• Battles over the legality of mass surveillance legislation (such as the Investigatory Powers Act 2016 in the UK, though this is replicated in other jurisdictions) fought by civil rights and privacy advocates.
  • Project Cybersyn, the early 1970s experiment to redesign the Chilean economy along cybernetic lines during the democratic socialist government of Salvador Allende; relatedly, analyses of the structural roots of global inequality via sociotechnical and sociomaterial systems thinking.


Please email

  • extended abstracts (300 – 500 words) for intended presentations in English until 15 May 2021 to “re: CAIP”. Submissions will be reviewed according to the scope of the workshop, and presenters notified of acceptance accordingly.
  • Short papers of around 5 pages based on accepted presentations will be published in the Proceedings of the Summit. Details will be announced in due course.
  • Publication of full papers will be considered after the workshop.

For further information please contact the chair at the above email address.

* The workshop is part of the IS4SI Summit 2021:

Written by Steve

April 10, 2021 at 11:04 am

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Technology and social change: some shifting patterns of technological contention

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Below is the abstract for a presentation I gave at the recent International Summit for Information Studies (IS4IS) conference in Vienna. It was part of a panel organised by Graeme Kirkpatrick (Professor of Media Arts, Aesthetics & Narrative, University of Skövde) inspired by the work of Andrew Feenberg, who opened the panel.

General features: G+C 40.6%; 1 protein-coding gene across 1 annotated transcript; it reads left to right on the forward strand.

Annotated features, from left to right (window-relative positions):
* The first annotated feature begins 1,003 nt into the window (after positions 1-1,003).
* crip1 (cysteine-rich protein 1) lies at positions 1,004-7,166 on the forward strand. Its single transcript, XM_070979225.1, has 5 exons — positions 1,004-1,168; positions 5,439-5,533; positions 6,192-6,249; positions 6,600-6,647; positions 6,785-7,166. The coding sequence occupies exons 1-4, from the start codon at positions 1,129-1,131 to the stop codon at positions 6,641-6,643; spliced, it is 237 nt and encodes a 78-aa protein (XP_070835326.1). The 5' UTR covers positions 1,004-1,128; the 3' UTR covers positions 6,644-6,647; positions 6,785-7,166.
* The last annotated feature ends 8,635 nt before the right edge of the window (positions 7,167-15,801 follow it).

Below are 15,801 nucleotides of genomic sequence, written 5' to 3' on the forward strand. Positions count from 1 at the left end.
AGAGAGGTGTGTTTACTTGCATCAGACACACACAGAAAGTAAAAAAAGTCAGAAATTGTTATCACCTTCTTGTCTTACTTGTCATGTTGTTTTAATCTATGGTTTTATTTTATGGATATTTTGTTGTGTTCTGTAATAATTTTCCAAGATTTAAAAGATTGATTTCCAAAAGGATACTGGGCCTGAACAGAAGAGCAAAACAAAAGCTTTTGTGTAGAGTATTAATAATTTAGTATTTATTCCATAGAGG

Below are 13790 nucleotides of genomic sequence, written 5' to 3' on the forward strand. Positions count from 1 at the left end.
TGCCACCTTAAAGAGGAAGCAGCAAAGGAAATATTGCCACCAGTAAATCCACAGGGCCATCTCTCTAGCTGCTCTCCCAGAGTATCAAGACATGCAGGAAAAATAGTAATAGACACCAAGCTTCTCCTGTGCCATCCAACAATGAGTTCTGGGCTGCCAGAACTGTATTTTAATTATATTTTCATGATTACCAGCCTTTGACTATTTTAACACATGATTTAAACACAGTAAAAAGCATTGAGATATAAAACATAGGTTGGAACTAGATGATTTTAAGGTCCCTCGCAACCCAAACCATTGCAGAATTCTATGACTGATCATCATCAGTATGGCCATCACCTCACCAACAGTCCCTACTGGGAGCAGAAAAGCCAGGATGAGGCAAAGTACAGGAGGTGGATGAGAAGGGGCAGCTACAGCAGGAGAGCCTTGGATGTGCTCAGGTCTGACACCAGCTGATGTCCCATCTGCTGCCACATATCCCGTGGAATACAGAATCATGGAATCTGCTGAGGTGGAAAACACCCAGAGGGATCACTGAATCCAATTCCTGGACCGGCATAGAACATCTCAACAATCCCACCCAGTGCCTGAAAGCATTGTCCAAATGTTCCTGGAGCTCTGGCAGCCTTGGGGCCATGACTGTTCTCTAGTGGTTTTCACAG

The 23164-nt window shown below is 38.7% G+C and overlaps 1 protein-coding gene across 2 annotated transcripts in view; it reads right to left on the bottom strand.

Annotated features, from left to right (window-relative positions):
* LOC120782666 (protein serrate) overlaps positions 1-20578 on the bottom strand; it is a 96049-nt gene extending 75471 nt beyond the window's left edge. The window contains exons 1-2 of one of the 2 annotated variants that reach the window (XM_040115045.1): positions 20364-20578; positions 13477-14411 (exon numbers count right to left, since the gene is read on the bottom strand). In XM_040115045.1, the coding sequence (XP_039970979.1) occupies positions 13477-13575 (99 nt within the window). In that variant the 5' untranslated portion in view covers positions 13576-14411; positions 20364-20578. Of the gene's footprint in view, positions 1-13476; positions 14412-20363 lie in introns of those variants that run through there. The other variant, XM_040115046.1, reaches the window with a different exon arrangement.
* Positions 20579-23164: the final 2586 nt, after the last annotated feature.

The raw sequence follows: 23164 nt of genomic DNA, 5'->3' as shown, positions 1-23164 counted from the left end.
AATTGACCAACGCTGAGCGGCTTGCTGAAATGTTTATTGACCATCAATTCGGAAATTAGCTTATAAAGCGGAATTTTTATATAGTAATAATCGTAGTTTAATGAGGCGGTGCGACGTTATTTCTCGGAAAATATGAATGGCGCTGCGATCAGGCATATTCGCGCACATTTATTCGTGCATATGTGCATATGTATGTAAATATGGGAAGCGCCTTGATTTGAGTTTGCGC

Technology and social change: some shifting patterns of technological contention

Feenberg (2002) analyses technology in terms of managerial autonomy to assert control over and through technological choices, implying the necessity of increased democratisation of technological relations in the workplace in achieving a more participatory and democratic society. I argue that the recent history of the relationship between organised labour and digital technologies has seen a retreat from earlier attempts to assert control over technology, most notably through the Scandinavian traditions of participatory design, to an increasingly tactical and defensive view of these technologies as tools in labour organising and campaigning. This reflects the decreasing power of organised labour in the industrialised West and global North, at least. Simultaneously, the workplace is no longer the only, or even primary, place in which the majority encounter sophisticated digital technologies. The most prominent debates about the use of ICT in social emancipation are largely outside the workplace, concerning for example, debates about surveillance, the technical and economic relations around technological infrastructure (as, for example in the US net neutrality debate), and the role of ICT in social uprisings (see for example, Castells 2012 ).

Information and communications technologies (ICT) have a close relation to social emancipation that long predates the digital era. Moveable type is widely seen as important in the Protestant Christian reformation in Europe [Eisenstein, 2005] . Similarly, the unstamped press, pamphlets and ballads were important in the emergence of an English working class movement in the early 19th century [Thompson, 1963]. More recently, for much of the digital period there has been a strong current of thought that has associated the emergence of computing with democratic ideas in the workplace as well as, more widely, community, civil society and public service settings. This can be seen in the workplace origins of participatory design, and in fields such as community informatics (CI), and information technology for development (IT4D).